Picture by Jason An.
Since the establishment of the People’s Republic of China (1949-), the national exhibition system has employed a list of strict categories (traditional Chinese paintings, oil paintings, prints, and sculptures) to select artworks. Alongside this top-down, medium-based curatorial limitation, female artists have experienced more inequalities than their male counterparts. During the Mao era (1949-1979), women artists were often excluded from major administrative structures or only took a small percentage of the standing committee members.1 In contrast to the well-known slogan, “women can hold up half the sky (funü neng ding banbiantian 婦女能頂半邊天),” female artists, in reality, did not fully gain egalitarian participation in the art world. Furthermore, the writing of Chinese art history has rarely focused on women artists and their art.
Considering this art-historical lacuna, anthropologist Sasha Su-Ling Welland’s Experimental Beijing: Gender and Globalization in Chinese Contemporary Art contributes to the field by offering an account of the recent development of contemporary Chinese art through a feminist lens. Interdisciplinary in nature (art history, anthropology, and gender studies), Experimental Beijing draws long overdue attention to marginalized and forgotten voices—women artists and uncanonical artworks—within the male-dominated field of contemporary Chinese art. Through her conversations with artists, art teachers, and migrant workers and keen observations of the art scene of Beijing from 2000 to 2002, Welland presents both an overarching picture of the intersection of art and gender (chapters 1-4) and case studies of lesser-known female artists, highlighting their lived experiences (chapters 5-7). As a result, Experimental Beijing is a sophisticated analysis of a set of power dynamics, namely that of center-peripheral and East-West, that suffuses and sustains the inequalities Chinese female artists have faced.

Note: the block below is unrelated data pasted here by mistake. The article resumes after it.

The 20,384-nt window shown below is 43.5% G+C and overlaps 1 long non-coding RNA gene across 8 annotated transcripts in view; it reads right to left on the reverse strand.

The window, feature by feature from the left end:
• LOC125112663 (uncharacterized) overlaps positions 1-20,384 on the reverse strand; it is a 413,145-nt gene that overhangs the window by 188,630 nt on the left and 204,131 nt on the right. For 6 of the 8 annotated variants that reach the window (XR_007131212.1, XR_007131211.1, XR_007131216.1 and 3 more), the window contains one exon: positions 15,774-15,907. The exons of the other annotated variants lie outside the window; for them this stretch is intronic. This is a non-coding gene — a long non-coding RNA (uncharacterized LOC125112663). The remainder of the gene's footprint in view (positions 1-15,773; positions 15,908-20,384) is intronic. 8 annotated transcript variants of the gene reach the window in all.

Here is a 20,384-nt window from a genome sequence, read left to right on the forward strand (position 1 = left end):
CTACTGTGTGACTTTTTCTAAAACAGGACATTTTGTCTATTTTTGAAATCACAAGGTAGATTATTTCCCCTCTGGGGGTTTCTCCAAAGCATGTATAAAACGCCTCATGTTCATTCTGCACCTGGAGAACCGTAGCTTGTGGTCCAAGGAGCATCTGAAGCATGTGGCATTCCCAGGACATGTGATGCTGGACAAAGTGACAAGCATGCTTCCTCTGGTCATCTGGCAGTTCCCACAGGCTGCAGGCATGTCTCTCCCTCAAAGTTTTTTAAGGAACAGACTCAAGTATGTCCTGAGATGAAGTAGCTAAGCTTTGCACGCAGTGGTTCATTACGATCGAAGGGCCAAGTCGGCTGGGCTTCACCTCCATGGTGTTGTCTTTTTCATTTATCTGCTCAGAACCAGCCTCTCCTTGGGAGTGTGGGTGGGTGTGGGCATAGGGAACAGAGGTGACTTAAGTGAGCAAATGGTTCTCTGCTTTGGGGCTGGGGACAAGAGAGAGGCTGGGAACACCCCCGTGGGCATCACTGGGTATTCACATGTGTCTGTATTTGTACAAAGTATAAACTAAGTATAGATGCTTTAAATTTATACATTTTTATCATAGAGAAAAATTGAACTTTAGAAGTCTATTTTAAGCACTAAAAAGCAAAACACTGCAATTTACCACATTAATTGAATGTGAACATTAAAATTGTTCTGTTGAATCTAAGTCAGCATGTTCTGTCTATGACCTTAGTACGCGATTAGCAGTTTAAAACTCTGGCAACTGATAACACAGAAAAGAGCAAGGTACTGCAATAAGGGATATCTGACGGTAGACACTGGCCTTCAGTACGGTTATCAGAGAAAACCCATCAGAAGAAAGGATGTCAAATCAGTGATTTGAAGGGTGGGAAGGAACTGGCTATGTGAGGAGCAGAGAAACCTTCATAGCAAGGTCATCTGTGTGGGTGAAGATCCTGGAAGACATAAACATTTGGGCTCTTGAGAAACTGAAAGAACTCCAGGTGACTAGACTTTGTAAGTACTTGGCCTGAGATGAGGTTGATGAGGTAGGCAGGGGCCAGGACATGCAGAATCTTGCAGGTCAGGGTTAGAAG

This volume comprises three parts: “Art Worldings,” “Zones of Encounter,” and “Feminist Sight Lines.” Observing a trend of how a narrative of universalism often frames Chinese artworks, Welland lays out two counteractive, analytical approaches in the introduction: first, she considers contemporary Chinese art as an expanded, multiregional field as opposed to one defined by national boundaries, and secondly, she suggests we take seriously the potency of “worldings.” The former, which alludes to art historian Rosalind Krauss’ writing, suggests “how a field like ‘Chinese contemporary art’ needs expanding beyond historicist and hegemonic constructions: as either belated arrival on a global scene dominated by Western genealogies, or national patrimony of a China on the rise” (22). The latter denotes how Chinese art developed throughout the three overlapping stages of the (gendered) world—semicolonial, anticolonial, and late socialist—within “the expansive archive of images, and the webs of meaning in which they [worldings] are implicated, that artists pull from as they develop their repertoire and potential to differentially remake the world” (29). Indeed, throughout the book, the author warns readers of universal meanings—be it the notion of art or feminism—in the discourse on global art history.